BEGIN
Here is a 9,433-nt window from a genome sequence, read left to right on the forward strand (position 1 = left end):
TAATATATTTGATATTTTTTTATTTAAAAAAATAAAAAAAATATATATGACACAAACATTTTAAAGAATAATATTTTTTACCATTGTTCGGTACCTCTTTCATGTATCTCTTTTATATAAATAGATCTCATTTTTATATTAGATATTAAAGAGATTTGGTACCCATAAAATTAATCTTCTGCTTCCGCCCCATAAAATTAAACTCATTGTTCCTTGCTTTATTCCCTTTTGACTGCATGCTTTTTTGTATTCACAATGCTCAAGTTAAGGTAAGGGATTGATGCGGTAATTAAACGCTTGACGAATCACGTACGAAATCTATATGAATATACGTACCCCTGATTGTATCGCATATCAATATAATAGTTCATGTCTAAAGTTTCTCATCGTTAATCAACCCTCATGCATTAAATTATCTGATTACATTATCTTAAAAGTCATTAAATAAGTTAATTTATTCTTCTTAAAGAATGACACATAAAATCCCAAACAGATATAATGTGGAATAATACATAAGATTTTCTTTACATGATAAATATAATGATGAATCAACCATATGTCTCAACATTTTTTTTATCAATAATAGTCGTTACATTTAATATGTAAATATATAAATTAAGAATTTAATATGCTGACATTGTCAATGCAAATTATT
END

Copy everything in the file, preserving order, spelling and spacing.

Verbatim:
Here is a 9,433-nt window from a genome sequence, read left to right on the forward strand (position 1 = left end):
TAATATATTTGATATTTTTTTATTTAAAAAAATAAAAAAAATATATATGACACAAACATTTTAAAGAATAATATTTTTTACCATTGTTCGGTACCTCTTTCATGTATCTCTTTTATATAAATAGATCTCATTTTTATATTAGATATTAAAGAGATTTGGTACCCATAAAATTAATCTTCTGCTTCCGCCCCATAAAATTAAACTCATTGTTCCTTGCTTTATTCCCTTTTGACTGCATGCTTTTTTGTATTCACAATGCTCAAGTTAAGGTAAGGGATTGATGCGGTAATTAAACGCTTGACGAATCACGTACGAAATCTATATGAATATACGTACCCCTGATTGTATCGCATATCAATATAATAGTTCATGTCTAAAGTTTCTCATCGTTAATCAACCCTCATGCATTAAATTATCTGATTACATTATCTTAAAAGTCATTAAATAAGTTAATTTATTCTTCTTAAAGAATGACACATAAAATCCCAAACAGATATAATGTGGAATAATACATAAGATTTTCTTTACATGATAAATATAATGATGAATCAACCATATGTCTCAACATTTTTTTTATCAATAATAGTCGTTACATTTAATATGTAAATATATAAATTAAGAATTTAATATGCTGACATTGTCAATGCAAATTATT